Wirth’s comment on the outcome of that transfer was found in an email in which the agent said it was “a smart, dirty move. No matter what you might think of it from a moral perspective, it worked.”
“Not our style”
When Der Spiegel asked the agency to comment on such business practices, Spielerrat responded that they expressly rejected the business practice. However, the emails between the three agents revealed something different.
At first it was Daniel Delonga who wrote, “I don’t find it completely reprehensible,” adding, “but it’s not our style.”
Turns out that it might be the agency’s style after all. One of their clients is goalkeeper Lukasz Fabianski. After several years of playing second fiddle at Arsenal, the Polish international decided to move to Swansea in 2014. After a good season at the club, Spielerrat saw their chance to make some money of their player.
Thorsten Wirth wrote an email to the other agents claiming, “If the chess move works, we will be able to significantly increase our earnings from Fab.” However, he noticed, “It could turn into a brutal boomerang for all those involved if it becomes public.”
What was the plan? At first, Spielerrat demanded that the keeper’s wages be increased to 50,000 pounds per week from the original 35,000 pounds. In return, Fabianski would agree to the elimination of his 4-million-pound exit clause.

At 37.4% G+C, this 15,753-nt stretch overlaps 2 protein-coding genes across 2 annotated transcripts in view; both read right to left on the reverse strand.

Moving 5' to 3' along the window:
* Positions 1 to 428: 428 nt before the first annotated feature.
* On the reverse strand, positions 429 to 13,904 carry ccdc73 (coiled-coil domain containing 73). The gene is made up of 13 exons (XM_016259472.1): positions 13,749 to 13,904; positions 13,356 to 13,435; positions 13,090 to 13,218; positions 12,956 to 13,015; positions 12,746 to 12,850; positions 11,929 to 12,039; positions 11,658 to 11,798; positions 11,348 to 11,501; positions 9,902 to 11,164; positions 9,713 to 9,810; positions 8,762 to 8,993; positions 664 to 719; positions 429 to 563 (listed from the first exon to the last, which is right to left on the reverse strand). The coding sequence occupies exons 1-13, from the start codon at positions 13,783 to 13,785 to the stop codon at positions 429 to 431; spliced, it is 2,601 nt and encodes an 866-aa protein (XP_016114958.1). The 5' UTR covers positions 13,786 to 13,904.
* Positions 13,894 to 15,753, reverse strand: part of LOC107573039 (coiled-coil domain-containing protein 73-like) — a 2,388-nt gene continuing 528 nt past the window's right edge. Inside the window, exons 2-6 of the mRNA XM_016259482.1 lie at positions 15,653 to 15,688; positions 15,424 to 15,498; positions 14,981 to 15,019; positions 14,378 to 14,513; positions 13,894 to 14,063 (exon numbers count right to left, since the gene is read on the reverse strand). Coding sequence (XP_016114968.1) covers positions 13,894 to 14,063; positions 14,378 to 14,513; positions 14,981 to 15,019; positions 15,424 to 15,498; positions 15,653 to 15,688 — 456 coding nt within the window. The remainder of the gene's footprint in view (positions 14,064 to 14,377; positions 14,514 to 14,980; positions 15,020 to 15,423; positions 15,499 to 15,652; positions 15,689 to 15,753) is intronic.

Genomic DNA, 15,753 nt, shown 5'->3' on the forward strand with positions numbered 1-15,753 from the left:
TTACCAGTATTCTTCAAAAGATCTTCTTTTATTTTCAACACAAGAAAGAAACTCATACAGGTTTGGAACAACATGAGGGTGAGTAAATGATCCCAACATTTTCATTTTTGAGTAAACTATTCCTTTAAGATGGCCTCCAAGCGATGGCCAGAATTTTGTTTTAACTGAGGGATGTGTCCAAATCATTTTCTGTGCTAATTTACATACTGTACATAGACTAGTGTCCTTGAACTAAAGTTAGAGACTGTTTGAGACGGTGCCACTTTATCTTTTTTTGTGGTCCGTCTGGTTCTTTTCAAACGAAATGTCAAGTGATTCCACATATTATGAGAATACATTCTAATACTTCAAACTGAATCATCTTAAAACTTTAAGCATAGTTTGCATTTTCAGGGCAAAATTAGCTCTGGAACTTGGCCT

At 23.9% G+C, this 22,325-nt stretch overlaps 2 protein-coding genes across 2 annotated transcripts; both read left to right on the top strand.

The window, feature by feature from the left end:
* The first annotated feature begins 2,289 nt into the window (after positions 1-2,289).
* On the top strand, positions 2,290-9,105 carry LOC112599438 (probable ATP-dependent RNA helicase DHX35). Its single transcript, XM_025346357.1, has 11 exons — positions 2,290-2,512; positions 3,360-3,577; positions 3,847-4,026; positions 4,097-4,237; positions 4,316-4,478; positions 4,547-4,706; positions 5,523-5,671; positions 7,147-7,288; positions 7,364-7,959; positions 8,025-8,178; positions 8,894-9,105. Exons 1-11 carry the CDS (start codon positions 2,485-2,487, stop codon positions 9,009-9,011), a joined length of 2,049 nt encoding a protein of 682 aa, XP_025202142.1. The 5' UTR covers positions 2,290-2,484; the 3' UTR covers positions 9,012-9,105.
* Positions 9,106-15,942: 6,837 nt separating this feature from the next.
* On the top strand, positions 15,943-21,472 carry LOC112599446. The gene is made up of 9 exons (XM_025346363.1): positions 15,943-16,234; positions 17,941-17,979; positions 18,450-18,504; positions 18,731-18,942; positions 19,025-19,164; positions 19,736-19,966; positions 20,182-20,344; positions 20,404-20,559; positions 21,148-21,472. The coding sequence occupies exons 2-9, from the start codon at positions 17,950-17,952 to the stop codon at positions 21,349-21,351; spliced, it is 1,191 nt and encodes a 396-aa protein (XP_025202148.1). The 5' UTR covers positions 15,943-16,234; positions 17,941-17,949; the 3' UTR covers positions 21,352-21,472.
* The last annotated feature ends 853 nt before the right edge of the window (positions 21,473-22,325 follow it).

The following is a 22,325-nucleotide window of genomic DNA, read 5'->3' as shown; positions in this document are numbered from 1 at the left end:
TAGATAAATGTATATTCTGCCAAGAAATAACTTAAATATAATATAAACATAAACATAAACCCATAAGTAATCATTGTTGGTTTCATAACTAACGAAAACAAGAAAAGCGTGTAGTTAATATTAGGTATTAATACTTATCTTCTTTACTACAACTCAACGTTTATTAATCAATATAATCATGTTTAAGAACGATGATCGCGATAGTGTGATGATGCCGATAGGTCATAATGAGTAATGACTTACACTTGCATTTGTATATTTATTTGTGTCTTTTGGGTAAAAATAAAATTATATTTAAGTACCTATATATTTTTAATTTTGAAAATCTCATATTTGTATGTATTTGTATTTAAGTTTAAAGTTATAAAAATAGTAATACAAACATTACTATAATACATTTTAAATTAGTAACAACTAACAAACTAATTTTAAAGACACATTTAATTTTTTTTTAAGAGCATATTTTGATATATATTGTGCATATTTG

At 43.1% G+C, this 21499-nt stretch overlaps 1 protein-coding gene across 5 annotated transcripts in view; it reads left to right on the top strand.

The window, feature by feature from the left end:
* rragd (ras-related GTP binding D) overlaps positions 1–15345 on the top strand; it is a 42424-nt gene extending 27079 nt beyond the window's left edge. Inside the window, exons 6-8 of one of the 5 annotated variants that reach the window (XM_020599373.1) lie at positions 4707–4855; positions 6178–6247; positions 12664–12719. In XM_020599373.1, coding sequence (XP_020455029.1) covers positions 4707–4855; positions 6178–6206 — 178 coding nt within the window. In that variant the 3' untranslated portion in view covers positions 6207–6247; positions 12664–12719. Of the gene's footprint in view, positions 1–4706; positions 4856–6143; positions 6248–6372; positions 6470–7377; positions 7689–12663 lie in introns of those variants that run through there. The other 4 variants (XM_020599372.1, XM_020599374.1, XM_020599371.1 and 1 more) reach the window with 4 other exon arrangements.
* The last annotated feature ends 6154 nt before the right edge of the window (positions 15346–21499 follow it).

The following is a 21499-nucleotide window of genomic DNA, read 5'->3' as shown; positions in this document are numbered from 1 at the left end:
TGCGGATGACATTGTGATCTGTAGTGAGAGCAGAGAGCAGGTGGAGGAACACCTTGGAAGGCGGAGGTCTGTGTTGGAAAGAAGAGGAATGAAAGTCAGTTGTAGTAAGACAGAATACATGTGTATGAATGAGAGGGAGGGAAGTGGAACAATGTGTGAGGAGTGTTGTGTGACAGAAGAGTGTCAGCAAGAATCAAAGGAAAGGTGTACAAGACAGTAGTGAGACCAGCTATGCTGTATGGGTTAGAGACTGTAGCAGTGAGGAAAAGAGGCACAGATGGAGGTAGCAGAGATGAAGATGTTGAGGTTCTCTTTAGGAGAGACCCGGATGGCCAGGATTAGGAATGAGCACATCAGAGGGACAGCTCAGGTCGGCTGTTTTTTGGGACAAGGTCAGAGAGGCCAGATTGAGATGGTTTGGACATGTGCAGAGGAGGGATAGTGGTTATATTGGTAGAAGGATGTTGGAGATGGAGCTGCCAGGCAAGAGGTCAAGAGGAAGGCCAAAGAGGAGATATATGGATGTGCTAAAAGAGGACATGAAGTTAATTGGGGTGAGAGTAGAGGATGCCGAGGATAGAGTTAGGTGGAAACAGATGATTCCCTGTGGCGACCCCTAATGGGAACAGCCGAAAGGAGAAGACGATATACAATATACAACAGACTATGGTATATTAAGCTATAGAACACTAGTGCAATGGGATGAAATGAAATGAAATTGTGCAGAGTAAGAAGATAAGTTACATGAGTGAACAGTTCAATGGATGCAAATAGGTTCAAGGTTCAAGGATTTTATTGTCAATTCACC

The agency themselves would also get something out of the deal. A one-year contract extension to 2019 would trigger an agency fee of 760,000 pounds for the first season and an annual fee of 480,000 pounds for the last three seasons of the deal. In total, Spielerrat stood to make 2.2 million pounds for improving a contract that had still three years to run.
A Favor from Boldinho
Back in 2015, Fabianski reached the age of 30. The market for such goalkeepers is rather limited. Why would Swansea agree to up the keeper’s wages, lining Spielerrat‘s pockets in the process?
Turns out that the agents had an ace up their sleeves.